The opening to The Ringers, my gothic fantasy novella. The set-up/intro is quite creepy and was me challenging my inner Dickens. I wanted to play with language as he did and set the stage for what ended up being a good introduction for children or young adults to horror as a genre. It’s a bit of a cross-genre tale for sure.

Where do you get character inspiration?

Same place I get inspiration for my worlds—from real life. ;)

What genre do you prefer to read?

I read most genres: sci-fi, fantasy, horror, thriller, mysteries, urban fantasy, historical fiction, non-fiction, memoirs, etc. I don’t read a lot of romance unless it’s mixed into one of the other genres. Straight up romance and erotica tends to bore me.

Do you have any specific authors you follow and try to craft your work after?

As far as my favorites, they shift all the time since I read a LOT, but some favs are Rebecca Roanhorse, Neil Gaiman, Connie Willis, Jenny Lawson, Melanie Rawn, and Shannon Mayer.

Do you have any recurring themes in your book?

Prejudice. It’s a theme that is so critical these days because we can’t, as humans, seem to overcome it. We’re all so afraid of things different from our expectations. Another theme would be the idea of family. As someone who puts more value into my chosen family than my blood relatives, it’s a common theme in my works.

What does your editing process look like?

As I write a draft, I have a running list I make of questions I have about something I wrote or areas I need to go through and add more detail, clarification, or double check for consistency. I use a lot of brackets to tag areas like that so I can use the find function (CTRL-F) to quickly jump to those areas. Sometimes the brackets will have things like <research _____ and write a great scene here about it>. The first part of editing for me is to ensure I’ve filled in all those brackets and answered any questions I noted in my list. Once my list is checked off, I go through a thorough consistency check to make sure my characters always have the same color eyes, etc. After a story/work has gone through this, I tend to read it out loud to myself to take notes on areas that are unclear, which I fix as I go. While I’m doing this, I also ensure that every scene is pushing the plot or character arcs forward. If it doesn’t, it gets cut. I’ll also use this time to smooth out transitions between scenes, chapters, etc. Then it’s time to check for passive-voice/weak verbs; word repetition; weak, unclear, or unnecessary descriptors; and any other mechanics. I then use my computer and Scrivener’s read aloud function to have it read the story to me. Hearing a computer do that is excellent for catching homophone errors and other spelling or grammar issues. Finally, I run spell/grammar check. Then the story’s off to the editor(s).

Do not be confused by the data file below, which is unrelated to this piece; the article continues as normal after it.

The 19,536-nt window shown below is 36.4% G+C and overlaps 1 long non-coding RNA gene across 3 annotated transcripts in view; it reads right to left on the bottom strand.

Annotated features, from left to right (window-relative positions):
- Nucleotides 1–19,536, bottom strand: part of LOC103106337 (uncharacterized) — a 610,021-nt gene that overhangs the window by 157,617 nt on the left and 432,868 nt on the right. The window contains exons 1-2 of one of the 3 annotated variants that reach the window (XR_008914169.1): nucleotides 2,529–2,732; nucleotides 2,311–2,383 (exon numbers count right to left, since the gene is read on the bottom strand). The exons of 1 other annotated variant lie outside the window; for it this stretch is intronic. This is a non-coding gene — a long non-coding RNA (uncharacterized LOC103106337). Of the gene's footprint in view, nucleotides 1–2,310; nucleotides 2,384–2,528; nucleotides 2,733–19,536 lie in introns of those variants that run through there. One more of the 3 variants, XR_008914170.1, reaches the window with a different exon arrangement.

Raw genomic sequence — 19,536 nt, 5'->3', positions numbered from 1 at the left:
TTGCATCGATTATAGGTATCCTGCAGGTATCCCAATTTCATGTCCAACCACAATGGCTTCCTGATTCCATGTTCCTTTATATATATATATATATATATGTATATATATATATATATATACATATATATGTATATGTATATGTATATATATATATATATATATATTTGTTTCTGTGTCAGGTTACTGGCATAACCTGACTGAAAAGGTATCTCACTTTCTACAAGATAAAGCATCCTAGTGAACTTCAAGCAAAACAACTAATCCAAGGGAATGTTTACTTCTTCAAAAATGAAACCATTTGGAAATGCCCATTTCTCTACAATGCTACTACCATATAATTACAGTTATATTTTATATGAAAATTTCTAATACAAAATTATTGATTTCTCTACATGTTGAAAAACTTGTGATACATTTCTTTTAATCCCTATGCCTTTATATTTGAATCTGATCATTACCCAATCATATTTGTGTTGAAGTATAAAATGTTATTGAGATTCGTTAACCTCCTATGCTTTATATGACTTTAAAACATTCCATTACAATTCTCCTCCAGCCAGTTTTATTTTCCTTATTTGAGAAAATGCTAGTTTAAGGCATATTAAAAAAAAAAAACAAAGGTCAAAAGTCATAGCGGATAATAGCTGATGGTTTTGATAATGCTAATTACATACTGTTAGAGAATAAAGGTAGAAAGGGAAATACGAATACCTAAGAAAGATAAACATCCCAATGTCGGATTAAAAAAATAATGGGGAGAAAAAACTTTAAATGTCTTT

Do you have a preferred drink or snack that you eat/drink while writing?

Cherry Coke Zero. I’m too busy writing to snack as that takes my hands from the keyboard.

When is your favorite time of day to write and why?

I prefer to write during the afternoon as that’s when I’m most awake. I’m definitely a night-owl.

What is your favorite vacation spot?

Anywhere with a forest or a beach.

Marvel or DC? Do you have a favorite character?

Marvel. While I love DC’s Wonder Woman, there are more Marvel characters I like than DC, such as Captain Marvel, Iron Man, the Hulk, Captain America, Black Widow, etc.

What hobbies do you have?

I’m a huge gamer—be it tabletop, board games, or video games—and I love cartography. I’m an artist, but there’s something about map making that is way too enjoyable. I also crochet and love 3-D printing.

Where can our readers find you?

My website is fairly central as it has links to all my social media (at the bottom) and my mailing list.

Facebook Author Page:

Goodreads Author Page:

Social media is above, as is my website.

Book links:

All books can be ordered, autographed, here:

Untethered: A Magic iPhone Anthology:

From the Worlds of Raven Oak: A Coloring Book:

Full bibliography and links here:

15 views0 comments

Recent Posts

See All


Avaliado com 0 de 5 estrelas.
Ainda sem avaliações

Adicione uma avaliação
bottom of page